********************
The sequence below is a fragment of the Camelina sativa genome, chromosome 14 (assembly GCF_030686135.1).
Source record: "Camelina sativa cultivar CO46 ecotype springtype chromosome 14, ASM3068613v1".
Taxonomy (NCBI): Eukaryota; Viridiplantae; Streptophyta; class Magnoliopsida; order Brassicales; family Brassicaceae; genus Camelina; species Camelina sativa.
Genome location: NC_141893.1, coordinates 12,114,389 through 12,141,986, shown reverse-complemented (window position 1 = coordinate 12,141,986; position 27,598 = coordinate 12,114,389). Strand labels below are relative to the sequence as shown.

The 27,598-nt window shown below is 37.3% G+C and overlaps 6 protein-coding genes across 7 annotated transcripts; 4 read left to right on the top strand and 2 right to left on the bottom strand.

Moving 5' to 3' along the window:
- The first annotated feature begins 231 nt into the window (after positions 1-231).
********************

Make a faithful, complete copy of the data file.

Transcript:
The sequence below is a fragment of the Camelina sativa genome, chromosome 14 (assembly GCF_030686135.1).
Source record: "Camelina sativa cultivar CO46 ecotype springtype chromosome 14, ASM3068613v1".
Taxonomy (NCBI): Eukaryota; Viridiplantae; Streptophyta; class Magnoliopsida; order Brassicales; family Brassicaceae; genus Camelina; species Camelina sativa.
Genome location: NC_141893.1, coordinates 12,114,389 through 12,141,986, shown reverse-complemented (window position 1 = coordinate 12,141,986; position 27,598 = coordinate 12,114,389). Strand labels below are relative to the sequence as shown.

The 27,598-nt window shown below is 37.3% G+C and overlaps 6 protein-coding genes across 7 annotated transcripts; 4 read left to right on the top strand and 2 right to left on the bottom strand.

Moving 5' to 3' along the window:
- The first annotated feature begins 231 nt into the window (after positions 1-231).